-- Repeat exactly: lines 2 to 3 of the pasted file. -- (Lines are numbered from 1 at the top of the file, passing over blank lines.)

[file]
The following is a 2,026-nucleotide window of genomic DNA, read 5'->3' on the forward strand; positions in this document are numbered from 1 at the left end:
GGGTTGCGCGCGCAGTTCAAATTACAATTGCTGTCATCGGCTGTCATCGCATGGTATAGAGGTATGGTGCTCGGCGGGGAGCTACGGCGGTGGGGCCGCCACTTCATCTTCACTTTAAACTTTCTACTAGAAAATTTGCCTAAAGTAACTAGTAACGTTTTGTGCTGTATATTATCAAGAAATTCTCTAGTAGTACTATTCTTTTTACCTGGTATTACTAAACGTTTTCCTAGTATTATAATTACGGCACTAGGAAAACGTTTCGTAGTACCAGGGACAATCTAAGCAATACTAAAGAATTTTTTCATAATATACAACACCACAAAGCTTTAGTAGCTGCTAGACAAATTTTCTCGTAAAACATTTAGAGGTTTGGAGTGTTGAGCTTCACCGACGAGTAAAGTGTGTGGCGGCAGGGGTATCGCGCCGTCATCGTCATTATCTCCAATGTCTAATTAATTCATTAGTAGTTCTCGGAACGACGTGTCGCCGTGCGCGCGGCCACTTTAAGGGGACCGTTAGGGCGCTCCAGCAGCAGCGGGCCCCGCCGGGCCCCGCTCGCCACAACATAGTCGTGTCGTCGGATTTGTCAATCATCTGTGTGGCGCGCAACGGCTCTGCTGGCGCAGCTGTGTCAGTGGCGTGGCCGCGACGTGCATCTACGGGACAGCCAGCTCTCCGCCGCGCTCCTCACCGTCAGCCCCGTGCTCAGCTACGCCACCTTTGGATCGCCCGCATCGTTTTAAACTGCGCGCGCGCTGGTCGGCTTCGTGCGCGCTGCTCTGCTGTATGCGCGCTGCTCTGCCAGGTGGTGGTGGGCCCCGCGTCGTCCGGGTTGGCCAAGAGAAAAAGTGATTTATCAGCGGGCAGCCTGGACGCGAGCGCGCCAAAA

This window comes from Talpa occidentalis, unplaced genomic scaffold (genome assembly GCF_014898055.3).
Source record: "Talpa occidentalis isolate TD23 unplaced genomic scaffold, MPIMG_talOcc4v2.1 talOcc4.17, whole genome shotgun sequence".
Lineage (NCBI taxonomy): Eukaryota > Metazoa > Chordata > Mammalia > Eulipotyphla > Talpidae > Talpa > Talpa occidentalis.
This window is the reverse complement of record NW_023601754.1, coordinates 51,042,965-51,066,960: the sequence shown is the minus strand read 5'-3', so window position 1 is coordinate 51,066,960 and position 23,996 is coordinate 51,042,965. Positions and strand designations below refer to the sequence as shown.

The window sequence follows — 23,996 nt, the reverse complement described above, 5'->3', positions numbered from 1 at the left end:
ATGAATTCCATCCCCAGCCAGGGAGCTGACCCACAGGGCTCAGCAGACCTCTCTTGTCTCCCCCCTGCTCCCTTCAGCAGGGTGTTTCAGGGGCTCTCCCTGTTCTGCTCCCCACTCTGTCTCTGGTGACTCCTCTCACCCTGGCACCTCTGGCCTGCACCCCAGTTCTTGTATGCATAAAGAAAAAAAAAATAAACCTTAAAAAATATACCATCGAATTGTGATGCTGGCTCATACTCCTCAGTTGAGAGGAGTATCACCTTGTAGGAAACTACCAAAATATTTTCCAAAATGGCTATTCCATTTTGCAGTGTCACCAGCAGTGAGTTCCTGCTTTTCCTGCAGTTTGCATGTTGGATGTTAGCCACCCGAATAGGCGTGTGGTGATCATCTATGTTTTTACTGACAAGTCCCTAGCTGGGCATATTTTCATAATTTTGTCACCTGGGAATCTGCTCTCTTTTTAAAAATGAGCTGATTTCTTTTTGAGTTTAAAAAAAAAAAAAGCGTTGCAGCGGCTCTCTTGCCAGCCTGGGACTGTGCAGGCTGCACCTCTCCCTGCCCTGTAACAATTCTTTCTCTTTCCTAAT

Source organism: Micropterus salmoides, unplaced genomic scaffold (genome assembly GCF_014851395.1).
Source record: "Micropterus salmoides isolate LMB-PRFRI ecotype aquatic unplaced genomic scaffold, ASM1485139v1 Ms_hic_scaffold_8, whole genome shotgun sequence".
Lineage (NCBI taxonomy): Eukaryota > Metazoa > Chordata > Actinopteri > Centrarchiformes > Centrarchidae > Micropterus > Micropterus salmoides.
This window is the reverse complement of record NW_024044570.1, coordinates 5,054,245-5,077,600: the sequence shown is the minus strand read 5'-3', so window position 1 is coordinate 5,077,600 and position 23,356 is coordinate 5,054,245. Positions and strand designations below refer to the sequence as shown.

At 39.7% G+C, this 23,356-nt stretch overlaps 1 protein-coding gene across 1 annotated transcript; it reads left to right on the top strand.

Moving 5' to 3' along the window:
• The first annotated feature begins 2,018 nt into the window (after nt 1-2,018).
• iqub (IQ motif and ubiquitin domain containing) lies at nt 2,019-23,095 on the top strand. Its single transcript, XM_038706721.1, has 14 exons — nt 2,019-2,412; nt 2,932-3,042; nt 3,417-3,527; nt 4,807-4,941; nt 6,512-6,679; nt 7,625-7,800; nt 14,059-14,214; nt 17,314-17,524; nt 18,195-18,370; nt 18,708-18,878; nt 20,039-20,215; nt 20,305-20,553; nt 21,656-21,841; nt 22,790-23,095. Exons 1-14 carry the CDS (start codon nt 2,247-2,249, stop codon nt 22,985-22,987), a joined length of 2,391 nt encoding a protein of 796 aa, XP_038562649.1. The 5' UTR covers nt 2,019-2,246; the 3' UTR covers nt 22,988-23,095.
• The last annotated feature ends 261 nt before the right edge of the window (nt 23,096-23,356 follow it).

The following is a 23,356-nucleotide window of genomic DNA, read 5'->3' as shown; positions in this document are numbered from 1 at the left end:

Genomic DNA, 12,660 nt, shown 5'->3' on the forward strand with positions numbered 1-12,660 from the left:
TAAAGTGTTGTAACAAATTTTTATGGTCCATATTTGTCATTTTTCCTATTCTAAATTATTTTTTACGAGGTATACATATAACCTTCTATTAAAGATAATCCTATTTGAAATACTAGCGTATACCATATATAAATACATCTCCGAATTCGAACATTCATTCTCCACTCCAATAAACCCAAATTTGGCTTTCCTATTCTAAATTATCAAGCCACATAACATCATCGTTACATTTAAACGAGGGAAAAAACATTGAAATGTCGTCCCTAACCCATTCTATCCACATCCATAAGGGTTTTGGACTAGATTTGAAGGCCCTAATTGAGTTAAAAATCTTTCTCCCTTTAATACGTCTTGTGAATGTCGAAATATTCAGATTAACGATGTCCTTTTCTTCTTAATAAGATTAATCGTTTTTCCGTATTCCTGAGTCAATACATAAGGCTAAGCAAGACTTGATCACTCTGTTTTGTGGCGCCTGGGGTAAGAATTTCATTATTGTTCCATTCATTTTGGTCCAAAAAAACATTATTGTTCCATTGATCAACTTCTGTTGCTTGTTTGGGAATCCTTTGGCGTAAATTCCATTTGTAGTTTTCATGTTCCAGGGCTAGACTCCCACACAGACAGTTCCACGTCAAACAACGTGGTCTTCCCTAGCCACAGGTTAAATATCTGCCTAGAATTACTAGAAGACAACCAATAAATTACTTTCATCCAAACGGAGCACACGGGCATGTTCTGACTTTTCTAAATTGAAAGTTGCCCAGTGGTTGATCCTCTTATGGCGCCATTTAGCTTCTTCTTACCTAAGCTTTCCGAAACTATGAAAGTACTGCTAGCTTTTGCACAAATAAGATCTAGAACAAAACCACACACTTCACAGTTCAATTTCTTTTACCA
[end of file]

GGGTTGCGCGCGCAGTTCAAATTACAATTGCTGTCATCGGCTGTCATCGCATGGTATAGAGGTATGGTGCTCGGCGGGGAGCTACGGCGGTGGGGCCGCCACTTCATCTTCACTTTAAACTTTCTACTAGAAAATTTGCCTAAAGTAACTAGTAACGTTTTGTGCTGTATATTATCAAGAAATTCTCTAGTAGTACTATTCTTTTTACCTGGTATTACTAAACGTTTTCCTAGTATTATAATTACGGCACTAGGAAAACGTTTCGTAGTACCAGGGACAATCTAAGCAATACTAAAGAATTTTTTCATAATATACAACACCACAAAGCTTTAGTAGCTGCTAGACAAATTTTCTCGTAAAACATTTAGAGGTTTGGAGTGTTGAGCTTCACCGACGAGTAAAGTGTGTGGCGGCAGGGGTATCGCGCCGTCATCGTCATTATCTCCAATGTCTAATTAATTCATTAGTAGTTCTCGGAACGACGTGTCGCCGTGCGCGCGGCCACTTTAAGGGGACCGTTAGGGCGCTCCAGCAGCAGCGGGCCCCGCCGGGCCCCGCTCGCCACAACATAGTCGTGTCGTCGGATTTGTCAATCATCTGTGTGGCGCGCAACGGCTCTGCTGGCGCAGCTGTGTCAGTGGCGTGGCCGCGACGTGCATCTACGGGACAGCCAGCTCTCCGCCGCGCTCCTCACCGTCAGCCCCGTGCTCAGCTACGCCACCTTTGGATCGCCCGCATCGTTTTAAACTGCGCGCGCGCTGGTCGGCTTCGTGCGCGCTGCTCTGCTGTATGCGCGCTGCTCTGCCAGGTGGTGGTGGGCCCCGCGTCGTCCGGGTTGGCCAAGAGAAAAAGTGATTTATCAGCGGGCAGCCTGGACGCGAGCGCGCCAAAA

This window comes from Talpa occidentalis, unplaced genomic scaffold (genome assembly GCF_014898055.3).